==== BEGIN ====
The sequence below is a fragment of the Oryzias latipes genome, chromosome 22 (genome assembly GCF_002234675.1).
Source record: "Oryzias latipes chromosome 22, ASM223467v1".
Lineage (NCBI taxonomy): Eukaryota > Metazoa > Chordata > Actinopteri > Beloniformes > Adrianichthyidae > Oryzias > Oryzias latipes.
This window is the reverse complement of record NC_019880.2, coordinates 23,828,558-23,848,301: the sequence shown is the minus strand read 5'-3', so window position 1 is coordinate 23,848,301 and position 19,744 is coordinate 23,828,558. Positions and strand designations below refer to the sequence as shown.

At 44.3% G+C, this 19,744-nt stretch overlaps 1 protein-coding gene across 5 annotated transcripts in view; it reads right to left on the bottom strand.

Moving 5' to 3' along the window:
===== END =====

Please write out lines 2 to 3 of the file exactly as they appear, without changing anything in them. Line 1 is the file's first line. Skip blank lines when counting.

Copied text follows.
Source record: "Oryzias latipes chromosome 22, ASM223467v1".
Lineage (NCBI taxonomy): Eukaryota > Metazoa > Chordata > Actinopteri > Beloniformes > Adrianichthyidae > Oryzias > Oryzias latipes.